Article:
shau kei wan is one of the districts i visit quite regularly; most of the time because of the museum of coastal defense and the promenade that allows me to stroll all the way to taikoo shing, sometimes en route to hong kong film archive.
my last trip to the district, in the end of january, however was a new experience. it was a discovery of two temple clusters. skw is an old district and rich in human interest and old local custom and culture and i’ve visited some of its historic monuments including some old temples. but i only came to know these new two from this trip.
the first temple cluster is on a kung ngam village road. easy to spot. it is all vermilion on a little platform in the middle of the road. more like a common altar as the structure is a bit rough, compare to the usual elaborate buildings of traditional temple. the main goddess worshipped here is wong-mo-neong-neong (in cantonese) who is the heavenly empress in chinese folklore.
there are however more than one god and goddess under one roof. as the sign shows, people can also pay their respect to goddess of mercy, the five thunder gods, great sage of the buddha and shing wong lord.
i did not enter the first temple cluster and probably should pay another visit to understand more. the second cluster however immediately pulled me to it. the site and setting of the temple is fascinating, least to mention the novelty. i haven’t heard of a temple of cheung fei before. he was a highly respected general during the three kingdoms period but he certainly is not a god.
this temple cluster is not marked on google map, not difficult to find though. if you see shau kei wan jockey club clinic, you can then spot a temple right above just look at its back up on the hill. the old aldrich village was built there. you can still find a big notice board of the village near the beginning of the staircase.
an easy and tidy staircase from the bottom of the hill leads us to the temple cluster. this stairway is in front of a red big board with the name of the six temples written on it. clearly, those are what you can expect up on the hill. the question is how these gods are settling in. it seems not a big space up on the hill.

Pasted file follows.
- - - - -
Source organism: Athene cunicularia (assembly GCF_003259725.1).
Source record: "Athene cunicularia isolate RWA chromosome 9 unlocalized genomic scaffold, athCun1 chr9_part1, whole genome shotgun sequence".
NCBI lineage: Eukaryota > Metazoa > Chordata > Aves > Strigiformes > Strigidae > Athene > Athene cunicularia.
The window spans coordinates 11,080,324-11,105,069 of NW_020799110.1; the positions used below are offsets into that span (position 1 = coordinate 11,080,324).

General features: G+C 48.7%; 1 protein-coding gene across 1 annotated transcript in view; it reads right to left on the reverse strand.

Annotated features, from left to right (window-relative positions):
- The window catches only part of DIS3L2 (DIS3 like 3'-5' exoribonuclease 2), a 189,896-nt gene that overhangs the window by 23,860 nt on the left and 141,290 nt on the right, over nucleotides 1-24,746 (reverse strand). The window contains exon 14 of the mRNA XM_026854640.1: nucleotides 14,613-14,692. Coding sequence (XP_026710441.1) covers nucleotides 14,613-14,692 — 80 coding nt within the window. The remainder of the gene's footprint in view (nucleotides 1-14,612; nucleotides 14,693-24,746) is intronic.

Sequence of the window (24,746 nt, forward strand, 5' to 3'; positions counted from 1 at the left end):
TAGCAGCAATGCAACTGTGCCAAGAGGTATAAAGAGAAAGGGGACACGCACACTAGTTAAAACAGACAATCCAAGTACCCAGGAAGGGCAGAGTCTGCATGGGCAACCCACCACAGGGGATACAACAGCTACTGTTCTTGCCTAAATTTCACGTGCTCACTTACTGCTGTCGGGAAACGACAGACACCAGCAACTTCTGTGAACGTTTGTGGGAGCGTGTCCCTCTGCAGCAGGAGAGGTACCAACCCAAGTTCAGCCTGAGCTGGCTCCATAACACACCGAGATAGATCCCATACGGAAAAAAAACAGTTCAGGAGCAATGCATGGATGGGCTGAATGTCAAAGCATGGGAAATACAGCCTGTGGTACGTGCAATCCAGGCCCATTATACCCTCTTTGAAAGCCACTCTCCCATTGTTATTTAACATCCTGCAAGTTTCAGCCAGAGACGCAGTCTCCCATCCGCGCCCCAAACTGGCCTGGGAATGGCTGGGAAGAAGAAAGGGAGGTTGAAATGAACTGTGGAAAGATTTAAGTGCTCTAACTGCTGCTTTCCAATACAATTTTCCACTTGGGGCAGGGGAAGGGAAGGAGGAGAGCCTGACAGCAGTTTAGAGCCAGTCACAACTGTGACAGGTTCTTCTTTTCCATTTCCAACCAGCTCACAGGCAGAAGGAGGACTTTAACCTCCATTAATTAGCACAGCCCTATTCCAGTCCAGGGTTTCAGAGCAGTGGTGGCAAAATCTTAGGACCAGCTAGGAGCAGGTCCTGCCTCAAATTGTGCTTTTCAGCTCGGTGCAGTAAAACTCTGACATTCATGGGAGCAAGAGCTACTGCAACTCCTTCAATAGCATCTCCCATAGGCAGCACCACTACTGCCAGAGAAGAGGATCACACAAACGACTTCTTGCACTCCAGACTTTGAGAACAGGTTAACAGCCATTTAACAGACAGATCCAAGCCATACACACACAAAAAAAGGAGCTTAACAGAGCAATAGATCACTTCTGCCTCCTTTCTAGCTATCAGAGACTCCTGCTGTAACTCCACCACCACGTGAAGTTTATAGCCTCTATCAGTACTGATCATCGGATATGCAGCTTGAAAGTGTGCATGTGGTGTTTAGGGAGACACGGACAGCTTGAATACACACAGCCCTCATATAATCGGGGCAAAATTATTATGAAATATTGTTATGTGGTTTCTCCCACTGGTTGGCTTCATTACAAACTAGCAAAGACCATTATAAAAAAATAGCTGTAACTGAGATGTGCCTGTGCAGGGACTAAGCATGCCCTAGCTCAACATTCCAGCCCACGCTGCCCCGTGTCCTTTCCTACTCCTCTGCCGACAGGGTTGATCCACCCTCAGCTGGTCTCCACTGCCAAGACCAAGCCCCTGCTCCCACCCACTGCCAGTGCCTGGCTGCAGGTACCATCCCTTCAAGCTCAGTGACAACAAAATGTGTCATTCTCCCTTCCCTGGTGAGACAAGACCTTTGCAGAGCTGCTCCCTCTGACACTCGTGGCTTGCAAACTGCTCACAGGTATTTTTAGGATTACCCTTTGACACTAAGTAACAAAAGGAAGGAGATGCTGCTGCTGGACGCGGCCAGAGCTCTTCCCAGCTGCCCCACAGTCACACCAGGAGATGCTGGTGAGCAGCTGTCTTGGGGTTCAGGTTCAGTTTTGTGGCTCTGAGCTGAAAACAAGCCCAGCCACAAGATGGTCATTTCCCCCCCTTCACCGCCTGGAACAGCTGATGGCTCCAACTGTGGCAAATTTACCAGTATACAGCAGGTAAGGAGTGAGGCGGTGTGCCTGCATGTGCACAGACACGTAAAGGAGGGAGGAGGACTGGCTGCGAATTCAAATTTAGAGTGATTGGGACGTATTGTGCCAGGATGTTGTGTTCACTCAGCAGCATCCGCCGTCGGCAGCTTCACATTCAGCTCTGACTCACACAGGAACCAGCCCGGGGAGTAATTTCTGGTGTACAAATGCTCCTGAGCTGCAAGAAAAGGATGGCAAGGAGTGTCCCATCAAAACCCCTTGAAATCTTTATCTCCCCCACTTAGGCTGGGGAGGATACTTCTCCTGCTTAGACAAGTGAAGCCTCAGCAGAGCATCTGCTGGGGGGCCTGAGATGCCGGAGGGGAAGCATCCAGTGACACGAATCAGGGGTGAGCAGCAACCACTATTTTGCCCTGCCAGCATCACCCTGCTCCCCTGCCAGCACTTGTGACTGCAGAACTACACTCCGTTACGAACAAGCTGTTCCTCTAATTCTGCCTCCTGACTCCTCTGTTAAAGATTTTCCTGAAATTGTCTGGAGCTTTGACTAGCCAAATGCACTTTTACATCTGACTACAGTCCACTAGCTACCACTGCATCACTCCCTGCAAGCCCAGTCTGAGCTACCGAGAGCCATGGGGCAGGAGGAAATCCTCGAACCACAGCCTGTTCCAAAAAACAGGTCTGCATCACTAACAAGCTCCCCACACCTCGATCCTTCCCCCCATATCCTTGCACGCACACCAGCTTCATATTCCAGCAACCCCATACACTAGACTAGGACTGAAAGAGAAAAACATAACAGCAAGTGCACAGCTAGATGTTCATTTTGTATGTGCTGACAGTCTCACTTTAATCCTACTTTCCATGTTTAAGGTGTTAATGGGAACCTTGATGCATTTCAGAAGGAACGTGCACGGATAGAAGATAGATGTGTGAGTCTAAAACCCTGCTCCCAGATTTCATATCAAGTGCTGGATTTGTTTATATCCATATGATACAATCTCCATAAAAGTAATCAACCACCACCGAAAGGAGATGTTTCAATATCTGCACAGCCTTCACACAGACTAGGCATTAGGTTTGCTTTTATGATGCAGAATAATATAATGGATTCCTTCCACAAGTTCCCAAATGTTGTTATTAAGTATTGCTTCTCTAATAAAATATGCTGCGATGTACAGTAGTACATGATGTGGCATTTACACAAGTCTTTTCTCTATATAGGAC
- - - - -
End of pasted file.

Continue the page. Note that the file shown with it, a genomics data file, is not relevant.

not long after climbing the staircase, a big metal board will greet you. the names of the temples again. it also states the board was put up by the nam on fong resident association in 1943.
on top of the stairway, there are an archway and two stone lions. that is the main entrance. the four characters up there say good place produces outstanding people. indeed, the scenery and green say it all.
right at the front is kwan tai temple. kwan tai’s mightly horse and weapon stay guard. the goddess of mercy temple is right next to kwan tai temple. further in another twin temples that seem older are at the right end of the open ground. they are fook tak che and hung shing temple. the shed on their right is where the nam on resident association office is at. this square seems to be the oldest at this hill-top area. a bronze incense pot in front of hung shing temple has a time stamp of third year of kuang-hsu (emperor), meaning it was made around 1878.
there is another stairway at the left of the archway. cheung fei miao (temple) is up there. colourful flags are hoisted around the temple. that is because it just celebrated its anniversary a week back. unusually this temple is guarded by tigers and not lions. apparently cheung fei was an outstanding general and tigers are considered fiercer than lions and match the status of a martial immortal.
then right above cheung fei temple is lau bai temple. another stairway leads us to the very top of this hill.
one note to make, lau bai (liu bei in mandarin), kwan ti (guan yu/guan yunxian) and cheung fei (zhang fei), the three heroes of three kingdoms, are true and remarkable historic personalities. chinese literature master “romance of the three kingdoms” successfully portray a strong brotherhood bond among the three. this temple cluster seems to be a good attempt to materialize these values by setting up altars of the three ‘brothers’ in one place.